Jasper: So on the one hand, you say, yes, the museum can take a position where it matters, but on the other hand, if you really serve the UK population, and they choose for a certain direction, you need to follow them regardless of what that direction may be?

Tristan Hunt: No, and I think this is where everyday you’re making decisions as a museum professional and as a leader, because museums as I said at the beginning are an inherently cosmopolitan institution. And so, within our collections, we have an understanding of these cosmopolitan endeavours. And that’s why when we do see chauvinism and nationalism and populism, the nature of the institution is in a sense a counterweight to that. But that doesn’t necessarily then mean, I don’t think, that you begin to continue to pursue outwardly populist … Sorry … Outwardly political objectives.

Tristan Hunt: Let me give you an example. We’re in the middle of a cycle of exhibitions which are highlighting ecological challenges. So we had Fashion From Nature, which tells the story of the fashion world’s inspiration from the natural world, but also the way in which fashion has impacted upon the global environment and ecology. Highly political in many senses, highly controversial, and we kind of curated that conversation. We framed that debate through the knowledge and skill of our curators.

Tristan Hunt: We have an exhibition on at the moment, which we’d love you all to come and see, on food and the nature of food and food design and the future of food. And again, that’s a highly controversial issue around genetic engineering, how do we feed nine billion people, what’s our responsibility to the natural world? All of these are political.

Tristan Hunt: And in the autumn, we’ll have a brilliant exhibition on cars and car design, and both the prehistory of car design and the future of the automobile. So that seems to me a museum in which is out there, addressing small-P political issues, and is framing the conversation, and going back to that Gotfried Semper idea of being the true teachers of a free people, helping to enfranchise a citizenry without having an obvious agenda.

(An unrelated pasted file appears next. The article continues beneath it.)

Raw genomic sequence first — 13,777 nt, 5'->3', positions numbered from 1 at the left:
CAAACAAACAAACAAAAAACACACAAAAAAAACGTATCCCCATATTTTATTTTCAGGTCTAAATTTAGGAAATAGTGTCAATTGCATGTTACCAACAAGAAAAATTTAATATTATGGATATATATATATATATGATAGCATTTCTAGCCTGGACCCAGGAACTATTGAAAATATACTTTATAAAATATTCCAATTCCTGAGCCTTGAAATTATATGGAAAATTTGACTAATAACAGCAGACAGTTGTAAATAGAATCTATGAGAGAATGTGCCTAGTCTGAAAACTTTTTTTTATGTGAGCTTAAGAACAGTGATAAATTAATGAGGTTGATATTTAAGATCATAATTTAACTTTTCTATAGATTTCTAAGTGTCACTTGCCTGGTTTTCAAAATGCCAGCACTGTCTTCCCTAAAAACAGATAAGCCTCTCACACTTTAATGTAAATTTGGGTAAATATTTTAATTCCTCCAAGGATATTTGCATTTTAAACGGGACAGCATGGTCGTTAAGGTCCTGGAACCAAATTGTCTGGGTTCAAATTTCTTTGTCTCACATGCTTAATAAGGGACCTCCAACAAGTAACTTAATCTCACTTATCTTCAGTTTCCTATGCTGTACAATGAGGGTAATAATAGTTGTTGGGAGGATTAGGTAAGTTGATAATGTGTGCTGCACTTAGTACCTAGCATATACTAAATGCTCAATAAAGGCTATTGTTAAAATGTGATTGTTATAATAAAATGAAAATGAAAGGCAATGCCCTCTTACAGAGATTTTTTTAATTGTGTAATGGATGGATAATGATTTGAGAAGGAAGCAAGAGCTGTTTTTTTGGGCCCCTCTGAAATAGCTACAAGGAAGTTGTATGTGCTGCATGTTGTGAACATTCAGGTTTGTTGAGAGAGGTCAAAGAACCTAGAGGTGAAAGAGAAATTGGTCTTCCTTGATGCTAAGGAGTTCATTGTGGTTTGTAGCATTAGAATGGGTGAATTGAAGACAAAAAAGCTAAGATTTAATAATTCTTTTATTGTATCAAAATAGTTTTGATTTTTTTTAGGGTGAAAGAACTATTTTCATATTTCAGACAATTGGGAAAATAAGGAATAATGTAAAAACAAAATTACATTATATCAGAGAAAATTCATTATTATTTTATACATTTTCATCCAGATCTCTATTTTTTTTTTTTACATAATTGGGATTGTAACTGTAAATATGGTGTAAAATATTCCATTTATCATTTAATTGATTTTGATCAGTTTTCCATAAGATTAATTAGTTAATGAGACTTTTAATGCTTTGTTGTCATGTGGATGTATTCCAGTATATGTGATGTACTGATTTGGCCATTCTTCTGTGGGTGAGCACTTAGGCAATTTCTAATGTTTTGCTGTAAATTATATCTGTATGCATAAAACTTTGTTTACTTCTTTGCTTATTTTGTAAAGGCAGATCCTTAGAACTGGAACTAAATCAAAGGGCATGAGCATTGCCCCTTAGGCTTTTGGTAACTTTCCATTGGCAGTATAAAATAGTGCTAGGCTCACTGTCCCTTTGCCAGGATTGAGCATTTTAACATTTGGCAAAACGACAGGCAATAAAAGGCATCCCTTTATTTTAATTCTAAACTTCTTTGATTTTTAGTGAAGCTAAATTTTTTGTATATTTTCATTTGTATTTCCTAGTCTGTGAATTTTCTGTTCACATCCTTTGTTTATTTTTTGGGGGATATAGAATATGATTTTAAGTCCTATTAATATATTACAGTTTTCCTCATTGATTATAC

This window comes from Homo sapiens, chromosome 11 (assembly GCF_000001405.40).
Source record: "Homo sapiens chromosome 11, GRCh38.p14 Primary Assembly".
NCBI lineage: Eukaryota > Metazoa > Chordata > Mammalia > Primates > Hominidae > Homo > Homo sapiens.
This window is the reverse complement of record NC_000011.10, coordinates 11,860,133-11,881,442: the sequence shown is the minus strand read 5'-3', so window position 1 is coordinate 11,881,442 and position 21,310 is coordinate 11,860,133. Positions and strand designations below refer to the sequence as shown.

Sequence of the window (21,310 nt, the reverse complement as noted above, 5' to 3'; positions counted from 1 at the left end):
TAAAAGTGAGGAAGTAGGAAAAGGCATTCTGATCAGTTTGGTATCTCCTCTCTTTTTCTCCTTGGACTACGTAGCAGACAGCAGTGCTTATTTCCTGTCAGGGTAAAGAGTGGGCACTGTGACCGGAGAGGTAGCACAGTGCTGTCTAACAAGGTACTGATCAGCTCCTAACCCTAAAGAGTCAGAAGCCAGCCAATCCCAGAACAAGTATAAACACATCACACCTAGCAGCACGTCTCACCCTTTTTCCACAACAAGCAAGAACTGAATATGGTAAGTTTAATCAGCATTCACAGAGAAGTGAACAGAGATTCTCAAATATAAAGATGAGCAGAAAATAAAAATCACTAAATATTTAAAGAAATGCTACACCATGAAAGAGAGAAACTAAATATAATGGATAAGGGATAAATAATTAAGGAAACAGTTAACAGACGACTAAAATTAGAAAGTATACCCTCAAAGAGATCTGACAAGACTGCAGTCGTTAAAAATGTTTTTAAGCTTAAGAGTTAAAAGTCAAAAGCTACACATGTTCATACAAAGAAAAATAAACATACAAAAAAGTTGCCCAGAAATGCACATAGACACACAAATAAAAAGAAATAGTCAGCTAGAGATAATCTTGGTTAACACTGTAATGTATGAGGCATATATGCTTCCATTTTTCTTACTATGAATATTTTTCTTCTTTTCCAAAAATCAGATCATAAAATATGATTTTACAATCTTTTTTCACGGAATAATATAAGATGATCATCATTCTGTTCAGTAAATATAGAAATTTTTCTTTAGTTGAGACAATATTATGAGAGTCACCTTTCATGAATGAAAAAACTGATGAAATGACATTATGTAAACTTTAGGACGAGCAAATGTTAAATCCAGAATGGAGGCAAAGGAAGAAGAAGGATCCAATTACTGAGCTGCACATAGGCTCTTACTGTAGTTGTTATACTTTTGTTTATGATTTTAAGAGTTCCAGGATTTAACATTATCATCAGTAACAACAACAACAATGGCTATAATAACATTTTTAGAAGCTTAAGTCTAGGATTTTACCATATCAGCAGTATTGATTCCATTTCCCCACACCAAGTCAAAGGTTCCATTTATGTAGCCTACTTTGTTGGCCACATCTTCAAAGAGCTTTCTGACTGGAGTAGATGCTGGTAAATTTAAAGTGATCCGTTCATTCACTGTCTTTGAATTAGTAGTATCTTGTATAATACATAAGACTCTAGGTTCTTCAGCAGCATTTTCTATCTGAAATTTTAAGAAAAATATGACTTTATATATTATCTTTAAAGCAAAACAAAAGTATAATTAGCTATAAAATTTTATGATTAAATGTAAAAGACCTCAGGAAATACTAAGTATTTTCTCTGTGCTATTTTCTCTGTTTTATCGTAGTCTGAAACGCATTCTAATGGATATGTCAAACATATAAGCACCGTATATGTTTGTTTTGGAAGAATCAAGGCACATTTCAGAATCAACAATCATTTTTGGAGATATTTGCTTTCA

Jasper: Okay, thank you. So, with your permission, I’d like to move, because I see a lot of questions coming in about, a bit more to the organisation itself, towards the V&A and the change you lead there. Now, you’ve described an organisation that has taken on a lot of responsibilities, and I think somewhere you said that the organisation as a whole may have a lot on its plate. Obviously, this also has consequences on your staff and the people that you work with in terms of their workload. How do you balance this broadening scope of the institution and the new things you do in communities and schools, et cetera, with the traditional workforce? And this is also implied that you’re bringing on other people in the museum than you traditionally do.

Tristan Hunt: I think you have to have strategic priorities for the organisation which are clear. And so where the challenges began, and we saw this in our own staff survey within the organisation. Where there was frustration was where there was an absence of understanding of prioritisation. If everything is important, then actually, things become gridlocked. And if as we’re trying to do, we’re undertaking the biggest move of objects since World War II within the museum, we’re creating two new institutions in east London. We’re running a packed public programme. We’re running an education programme around the country. We’re supporting V&A Dundee. It’s a lot on.